Introduction to Paediatric Physiotherapy

Original Editor - Robin Tacchetti Top Contributors - Robin Tacchetti, Jess Bell and Kim Jackson

Introduction[edit | edit source]

Physiotherapists / physical therapists work to maintain and improve their patients' or clients' function and movement.[1] Paediatric physiotherapists work with children who experience some disruption in their development and their families. Typically paediatric physiotherapists will address motor issues, but their patients may also present with other impairments that affect cognition, language and psychosocial issues. Developmentally, children typically follow a predictable pattern of motor skills attainment, although timelines can vary. Genetic makeup, cultural expectations, caregiver practices, and interactions within the environment all have an impact on how children learn functional skills.[2]

Aims of Paediatric Physiotherapy[edit | edit source]

When working with children with physical impairments or disabilities, the overall goal of the paediatric physiotherapist is to promote independence. Physiotherapists aim to help their clients / patients achieve developmentally appropriate functional skills, decrease the impact of an impairment, impart adaptive strategies, and educate the family and caregiver to ensure carryover.[3]

Goals during paediatric physiotherapy sessions include:

  1. Promote independence
  2. Increase participation
  3. Facilitate motor development and function
  4. Improve strength and endurance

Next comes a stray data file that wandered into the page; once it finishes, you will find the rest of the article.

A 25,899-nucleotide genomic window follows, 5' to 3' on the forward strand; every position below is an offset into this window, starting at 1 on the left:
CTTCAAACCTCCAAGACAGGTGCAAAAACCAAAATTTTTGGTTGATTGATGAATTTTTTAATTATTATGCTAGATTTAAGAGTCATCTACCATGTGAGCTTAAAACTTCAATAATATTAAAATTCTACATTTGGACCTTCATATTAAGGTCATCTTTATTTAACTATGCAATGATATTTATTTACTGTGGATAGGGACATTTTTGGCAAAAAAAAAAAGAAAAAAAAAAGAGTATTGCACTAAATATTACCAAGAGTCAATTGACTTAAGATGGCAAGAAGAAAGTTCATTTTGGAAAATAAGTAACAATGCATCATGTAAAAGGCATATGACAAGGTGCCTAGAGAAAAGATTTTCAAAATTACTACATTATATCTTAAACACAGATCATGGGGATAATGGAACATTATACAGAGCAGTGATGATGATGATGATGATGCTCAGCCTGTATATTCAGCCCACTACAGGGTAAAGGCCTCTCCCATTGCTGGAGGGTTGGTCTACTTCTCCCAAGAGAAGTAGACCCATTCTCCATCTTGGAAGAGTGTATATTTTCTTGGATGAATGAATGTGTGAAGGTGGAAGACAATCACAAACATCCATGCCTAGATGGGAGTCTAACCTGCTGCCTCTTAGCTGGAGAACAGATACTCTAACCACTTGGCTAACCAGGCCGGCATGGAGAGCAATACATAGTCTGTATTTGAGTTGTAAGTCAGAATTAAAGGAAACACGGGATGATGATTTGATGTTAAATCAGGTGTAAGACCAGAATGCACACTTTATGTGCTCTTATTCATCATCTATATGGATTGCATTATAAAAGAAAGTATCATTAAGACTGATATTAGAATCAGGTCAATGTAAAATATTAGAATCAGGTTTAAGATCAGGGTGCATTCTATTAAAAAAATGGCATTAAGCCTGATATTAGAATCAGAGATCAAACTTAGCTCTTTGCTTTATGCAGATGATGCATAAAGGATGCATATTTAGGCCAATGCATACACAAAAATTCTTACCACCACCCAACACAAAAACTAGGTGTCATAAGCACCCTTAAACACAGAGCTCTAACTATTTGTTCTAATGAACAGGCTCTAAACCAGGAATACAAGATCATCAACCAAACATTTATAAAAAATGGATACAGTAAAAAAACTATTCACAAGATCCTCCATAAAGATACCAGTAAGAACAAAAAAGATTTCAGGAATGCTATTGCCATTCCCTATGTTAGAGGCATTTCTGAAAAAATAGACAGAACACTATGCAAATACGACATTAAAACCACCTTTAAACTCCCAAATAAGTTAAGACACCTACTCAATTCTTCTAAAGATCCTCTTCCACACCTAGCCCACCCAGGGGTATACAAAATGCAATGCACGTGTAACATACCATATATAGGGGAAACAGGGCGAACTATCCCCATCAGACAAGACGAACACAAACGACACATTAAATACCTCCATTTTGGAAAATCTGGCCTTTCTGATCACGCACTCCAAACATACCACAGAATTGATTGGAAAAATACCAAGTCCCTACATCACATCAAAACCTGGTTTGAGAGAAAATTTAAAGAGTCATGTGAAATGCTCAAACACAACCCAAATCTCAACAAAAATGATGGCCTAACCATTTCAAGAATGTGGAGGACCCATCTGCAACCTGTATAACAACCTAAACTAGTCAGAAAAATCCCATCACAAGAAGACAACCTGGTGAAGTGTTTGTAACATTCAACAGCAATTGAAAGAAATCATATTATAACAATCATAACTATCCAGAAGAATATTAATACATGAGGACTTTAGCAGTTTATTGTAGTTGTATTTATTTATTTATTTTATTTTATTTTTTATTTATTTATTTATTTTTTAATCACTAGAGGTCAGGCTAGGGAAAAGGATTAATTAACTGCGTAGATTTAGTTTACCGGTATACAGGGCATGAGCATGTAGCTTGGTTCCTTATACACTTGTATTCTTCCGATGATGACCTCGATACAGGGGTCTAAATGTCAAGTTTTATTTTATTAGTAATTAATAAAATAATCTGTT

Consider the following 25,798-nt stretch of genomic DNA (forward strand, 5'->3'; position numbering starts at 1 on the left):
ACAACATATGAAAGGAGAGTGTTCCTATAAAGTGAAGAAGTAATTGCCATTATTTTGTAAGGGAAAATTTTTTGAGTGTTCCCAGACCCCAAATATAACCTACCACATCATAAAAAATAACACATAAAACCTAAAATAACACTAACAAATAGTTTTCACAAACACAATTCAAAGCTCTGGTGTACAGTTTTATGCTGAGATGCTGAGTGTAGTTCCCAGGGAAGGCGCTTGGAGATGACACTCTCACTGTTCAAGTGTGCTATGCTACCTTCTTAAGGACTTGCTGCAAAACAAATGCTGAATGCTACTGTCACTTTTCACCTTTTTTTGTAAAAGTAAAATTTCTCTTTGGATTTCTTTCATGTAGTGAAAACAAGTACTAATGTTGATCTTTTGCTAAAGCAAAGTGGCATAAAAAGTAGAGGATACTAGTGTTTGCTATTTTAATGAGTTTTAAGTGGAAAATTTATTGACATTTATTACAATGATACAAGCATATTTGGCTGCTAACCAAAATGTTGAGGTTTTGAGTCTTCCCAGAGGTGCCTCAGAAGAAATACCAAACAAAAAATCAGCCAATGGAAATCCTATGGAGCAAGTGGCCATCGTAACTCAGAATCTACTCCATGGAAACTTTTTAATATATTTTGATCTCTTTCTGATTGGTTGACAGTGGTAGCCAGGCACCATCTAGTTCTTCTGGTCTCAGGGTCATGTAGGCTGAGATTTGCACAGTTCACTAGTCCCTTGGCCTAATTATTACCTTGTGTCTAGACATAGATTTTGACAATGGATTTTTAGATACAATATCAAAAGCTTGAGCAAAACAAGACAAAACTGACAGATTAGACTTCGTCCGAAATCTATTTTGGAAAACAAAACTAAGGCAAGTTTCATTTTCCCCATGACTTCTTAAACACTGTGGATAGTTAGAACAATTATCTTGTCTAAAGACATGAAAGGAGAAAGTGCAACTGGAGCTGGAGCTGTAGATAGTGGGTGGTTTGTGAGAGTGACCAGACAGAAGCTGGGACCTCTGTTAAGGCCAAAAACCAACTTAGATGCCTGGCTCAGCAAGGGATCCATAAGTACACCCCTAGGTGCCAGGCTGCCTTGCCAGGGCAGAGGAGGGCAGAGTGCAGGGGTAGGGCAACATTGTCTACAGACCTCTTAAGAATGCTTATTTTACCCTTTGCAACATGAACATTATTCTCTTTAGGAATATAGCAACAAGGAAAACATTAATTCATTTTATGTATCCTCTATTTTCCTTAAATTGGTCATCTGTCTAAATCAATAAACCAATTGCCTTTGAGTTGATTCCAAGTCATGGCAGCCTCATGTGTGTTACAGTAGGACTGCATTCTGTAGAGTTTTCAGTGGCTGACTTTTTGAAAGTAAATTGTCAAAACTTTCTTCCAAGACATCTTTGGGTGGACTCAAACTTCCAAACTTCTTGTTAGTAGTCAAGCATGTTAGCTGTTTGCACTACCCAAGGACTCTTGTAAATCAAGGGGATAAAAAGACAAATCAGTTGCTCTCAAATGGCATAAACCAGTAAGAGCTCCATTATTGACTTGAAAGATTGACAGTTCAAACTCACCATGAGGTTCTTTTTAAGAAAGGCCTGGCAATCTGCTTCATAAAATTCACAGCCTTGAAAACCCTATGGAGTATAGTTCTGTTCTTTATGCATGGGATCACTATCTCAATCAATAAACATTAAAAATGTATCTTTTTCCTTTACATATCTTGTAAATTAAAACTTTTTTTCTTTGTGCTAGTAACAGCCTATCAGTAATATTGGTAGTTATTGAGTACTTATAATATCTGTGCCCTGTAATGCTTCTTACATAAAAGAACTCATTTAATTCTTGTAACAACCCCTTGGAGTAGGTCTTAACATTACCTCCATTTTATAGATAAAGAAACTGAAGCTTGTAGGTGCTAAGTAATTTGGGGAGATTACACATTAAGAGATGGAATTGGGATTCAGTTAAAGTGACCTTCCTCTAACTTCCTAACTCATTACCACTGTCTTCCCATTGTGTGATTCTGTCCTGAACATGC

5. Enhance learning opportunities
  6. Ease challenges associated with daily caregiving[4]

Common Paediatric Impairments[edit | edit source]

Neurodevelopmental conditions among children are on the rise. These disabilities can be related to congenital or acquired health conditions which result in temporary, permanent or progressive impairments. Depending on the disability, all or different aspects of a child's life can be affected. Some examples of childhood disabilities include:

Where Do Paediatric Physiotherapists Work?[edit | edit source]

Paediatric physiotherapists can work in a diverse group of settings including:

  • Schools
  • Outpatient centres
  • Hospitals
  • Rehabilitation centres
  • The child's home
  • Neonatal intensive care units[5][3]

Family-Centered Care[edit | edit source]

Previously, interventions for children were based on structures and body function impairments. Recently, there has been a shift to focus on the child's participation and activities with their family. In addition, interventions have shifted from what the child cannot do to what the child can do.[6][7]

Atypical development of a child can impact the entire family. Caregivers and family members may develop feelings of vulnerability and guilt, or feel unable to care for their child.[8] However, this new model of care shifts the decision-making from the clinician to the caregivers as they are considered the experts in their child's needs and abilities.[6] [9] [10][7] Acknowledging the family's interest and values is, therefore, critical. This process provides opportunities for the families to feel empowered and increase their self-confidence as they face daily challenges.[8]

Team[edit | edit source]